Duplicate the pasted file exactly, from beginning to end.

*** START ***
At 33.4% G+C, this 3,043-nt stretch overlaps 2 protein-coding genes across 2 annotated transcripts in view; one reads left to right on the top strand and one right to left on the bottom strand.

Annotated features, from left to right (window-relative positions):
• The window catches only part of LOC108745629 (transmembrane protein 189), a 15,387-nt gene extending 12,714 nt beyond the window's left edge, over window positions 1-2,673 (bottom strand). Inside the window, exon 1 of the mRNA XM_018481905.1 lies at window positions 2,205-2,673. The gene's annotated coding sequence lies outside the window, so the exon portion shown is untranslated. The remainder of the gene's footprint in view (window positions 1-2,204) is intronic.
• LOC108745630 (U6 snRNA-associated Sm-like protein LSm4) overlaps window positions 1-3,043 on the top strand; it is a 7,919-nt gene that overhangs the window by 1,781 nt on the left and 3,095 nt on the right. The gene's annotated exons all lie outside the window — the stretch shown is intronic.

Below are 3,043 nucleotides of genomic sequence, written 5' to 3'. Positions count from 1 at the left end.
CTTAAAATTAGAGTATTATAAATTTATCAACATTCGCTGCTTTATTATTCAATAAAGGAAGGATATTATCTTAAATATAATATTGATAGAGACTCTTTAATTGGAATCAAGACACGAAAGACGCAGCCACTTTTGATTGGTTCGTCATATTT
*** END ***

At 33.4% G+C, this 3,043-nt stretch overlaps 2 protein-coding genes across 2 annotated transcripts in view; one reads left to right on the top strand and one right to left on the bottom strand.

Annotated features, from left to right (window-relative positions):
• The window catches only part of LOC108745629 (transmembrane protein 189), a 15,387-nt gene extending 12,714 nt beyond the window's left edge, over window positions 1-2,673 (bottom strand). Inside the window, exon 1 of the mRNA XM_018481905.1 lies at window positions 2,205-2,673. The gene's annotated coding sequence lies outside the window, so the exon portion shown is untranslated. The remainder of the gene's footprint in view (window positions 1-2,204) is intronic.
• LOC108745630 (U6 snRNA-associated Sm-like protein LSm4) overlaps window positions 1-3,043 on the top strand; it is a 7,919-nt gene that overhangs the window by 1,781 nt on the left and 3,095 nt on the right. The gene's annotated exons all lie outside the window — the stretch shown is intronic.

Below are 3,043 nucleotides of genomic sequence, written 5' to 3'. Positions count from 1 at the left end.
CTTAAAATTAGAGTATTATAAATTTATCAACATTCGCTGCTTTATTATTCAATAAAGGAAGGATATTATCTTAAATATAATATTGATAGAGACTCTTTAATTGGAATCAAGACACGAAAGACGCAGCCACTTTTGATTGGTTCGTCATATTT